Theoretical framework of economic analysis of law governing marine pollution

The discipline of law and economics has attracted both lawyers and economists in the environmental field but scholarly work focusing on the economic analysis of law governing marine pollution is rather limited and lacking in clarity. This article sets out the theoretical framework on which is based the author’s more extensive study of this subject. In the article, the legal and economic approaches to environmental pollution, is first addressed followed by a discussion of two generations of economic analysis of environmental law. The first generation of studies explores the basic economic analysis of externalities and the associated fundamental common law doctrines and institutions.At the second evolutionary stage, the emphasis has moved to a new platform touching on the influence of economics on statutory prescriptions and rules of tortious liability as well as civil remedies and penal sanctions where the enquiry is more microcosmic. The special features of marine pollution are discussed in detail and the significance of distinguishing between accidental spills, operational discharges and deliberate dumping of wastes is highlighted from the legal and law and economics perspectives. It is stated in conclusion that the multilateral and trans-national dimension of ship-source marine pollution is central to the articulation of law and policy and that a sound international legal regime should take into account the economic analysis of this branch of the law.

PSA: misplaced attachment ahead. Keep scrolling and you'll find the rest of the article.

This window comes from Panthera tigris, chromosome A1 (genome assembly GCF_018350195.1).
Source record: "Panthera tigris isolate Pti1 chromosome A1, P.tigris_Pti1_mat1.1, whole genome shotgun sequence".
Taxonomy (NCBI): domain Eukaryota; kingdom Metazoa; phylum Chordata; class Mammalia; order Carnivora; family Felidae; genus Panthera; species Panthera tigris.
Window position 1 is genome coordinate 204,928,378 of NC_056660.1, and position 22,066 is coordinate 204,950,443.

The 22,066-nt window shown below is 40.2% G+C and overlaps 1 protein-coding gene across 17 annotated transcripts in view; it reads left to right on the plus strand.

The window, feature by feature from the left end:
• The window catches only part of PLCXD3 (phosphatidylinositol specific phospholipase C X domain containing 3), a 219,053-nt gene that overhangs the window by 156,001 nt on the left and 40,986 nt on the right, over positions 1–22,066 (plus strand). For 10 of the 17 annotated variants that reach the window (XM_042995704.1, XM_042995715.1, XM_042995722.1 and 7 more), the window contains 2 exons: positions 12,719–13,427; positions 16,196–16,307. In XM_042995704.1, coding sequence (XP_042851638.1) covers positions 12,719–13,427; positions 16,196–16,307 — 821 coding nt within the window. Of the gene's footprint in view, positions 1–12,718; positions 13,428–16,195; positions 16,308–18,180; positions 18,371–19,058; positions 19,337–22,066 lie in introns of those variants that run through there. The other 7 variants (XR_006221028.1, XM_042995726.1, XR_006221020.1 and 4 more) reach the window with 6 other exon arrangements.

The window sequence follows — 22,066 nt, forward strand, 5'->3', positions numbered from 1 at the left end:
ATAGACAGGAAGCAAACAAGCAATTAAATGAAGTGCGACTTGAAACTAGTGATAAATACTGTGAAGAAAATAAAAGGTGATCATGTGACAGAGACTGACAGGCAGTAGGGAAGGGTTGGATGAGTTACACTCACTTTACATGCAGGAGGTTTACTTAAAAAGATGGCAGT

Language

  • English

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  • Accession Number: 01609121
  • Record Type: Publication
  • Files: TRIS
  • Created Date: Jun 16 2016 9:17AM